Why you need to make a will

Why you need to make a will

More than one in three Brits have struggled to deal with the financial affairs of a loved one who has died, according to new research from insurer Royal London.

Yet just 23% have organised their important financial information well enough to allow their family to easily locate it on their death.

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And more than one in 10 admit it would be very difficult for anyone to handle their financial affairs should they die unexpectedly.

One of the main reasons people put off making a will is that they have a hard time thinking about their own death.

But with the inaction of more than 40 million adults potentially leaving their loved ones facing financial hardship as well as grief should the worst happen, isn't it time you got your affairs in order?

The problem with dying without a will

In the event of a death, a third of families rely on savings, while around a quarter use pension savings to cover their everyday costs, and another 21% use cash from the sale of property, the Royal London figures show.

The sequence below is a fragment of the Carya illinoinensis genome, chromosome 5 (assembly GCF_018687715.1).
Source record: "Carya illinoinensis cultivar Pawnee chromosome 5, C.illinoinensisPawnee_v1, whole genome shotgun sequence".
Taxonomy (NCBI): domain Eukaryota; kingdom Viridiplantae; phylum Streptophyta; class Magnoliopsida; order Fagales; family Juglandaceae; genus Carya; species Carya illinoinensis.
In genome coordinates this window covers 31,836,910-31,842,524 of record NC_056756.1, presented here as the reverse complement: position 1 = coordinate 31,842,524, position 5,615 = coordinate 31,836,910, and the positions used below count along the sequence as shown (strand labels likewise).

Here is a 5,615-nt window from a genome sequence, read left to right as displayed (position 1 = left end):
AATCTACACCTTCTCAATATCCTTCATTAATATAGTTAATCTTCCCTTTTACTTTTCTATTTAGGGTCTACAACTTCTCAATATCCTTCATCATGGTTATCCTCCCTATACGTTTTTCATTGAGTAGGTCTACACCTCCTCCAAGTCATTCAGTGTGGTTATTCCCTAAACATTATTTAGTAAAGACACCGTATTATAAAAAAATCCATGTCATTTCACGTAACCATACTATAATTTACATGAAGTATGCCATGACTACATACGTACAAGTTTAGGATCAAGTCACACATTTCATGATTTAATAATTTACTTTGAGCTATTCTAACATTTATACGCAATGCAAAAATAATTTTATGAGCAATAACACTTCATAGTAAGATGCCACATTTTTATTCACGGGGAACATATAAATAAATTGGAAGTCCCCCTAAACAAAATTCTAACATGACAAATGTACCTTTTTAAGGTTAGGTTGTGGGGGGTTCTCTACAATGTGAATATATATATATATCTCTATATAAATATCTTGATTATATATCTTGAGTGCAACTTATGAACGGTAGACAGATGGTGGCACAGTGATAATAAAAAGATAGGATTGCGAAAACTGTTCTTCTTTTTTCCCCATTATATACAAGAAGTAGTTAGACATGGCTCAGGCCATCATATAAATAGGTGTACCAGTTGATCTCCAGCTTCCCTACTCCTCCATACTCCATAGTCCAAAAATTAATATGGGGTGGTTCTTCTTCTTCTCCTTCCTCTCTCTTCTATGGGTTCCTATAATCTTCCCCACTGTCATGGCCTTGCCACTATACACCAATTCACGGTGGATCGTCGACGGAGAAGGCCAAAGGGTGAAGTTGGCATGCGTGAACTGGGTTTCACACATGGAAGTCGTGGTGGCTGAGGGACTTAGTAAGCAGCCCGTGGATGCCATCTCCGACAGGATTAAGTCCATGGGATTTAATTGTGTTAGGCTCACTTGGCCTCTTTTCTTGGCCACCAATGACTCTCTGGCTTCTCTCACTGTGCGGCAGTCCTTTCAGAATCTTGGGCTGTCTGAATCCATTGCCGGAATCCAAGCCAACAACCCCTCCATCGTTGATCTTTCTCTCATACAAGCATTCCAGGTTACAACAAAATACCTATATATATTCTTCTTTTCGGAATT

But if you die without leaving a will, there is no guarantee the money and assets you leave behind will go to the people you want.

If, for example, you are living with but not married to or in a civil partnership with your partner, he or she is likely to lose out in favour of your parents if they are still alive.

And if you are married with children, your spouse will inherit everything up to £250,000, while your children will only be able to access anything left over from the age of 18.

Dying intestate (without a will), also means your loved ones are likely to have to wait a lot longer to access any money you left behind.

This could, for example, force your spouse to have to sell the family home - even though the money needed to keep it will become available to them at some point.

How to write a will

You can write your will yourself, or pay a solicitor to write it for you.

Even if you do it yourself, you will still need to get the will formally witnessed and signed to make it legally valid.

The key information to include is: who benefits; who should look after any children aged under 18; who should carry out your wishes after your death; and what happens if the people you want to benefit die before you.

For more information about writing a will, check out the government website.

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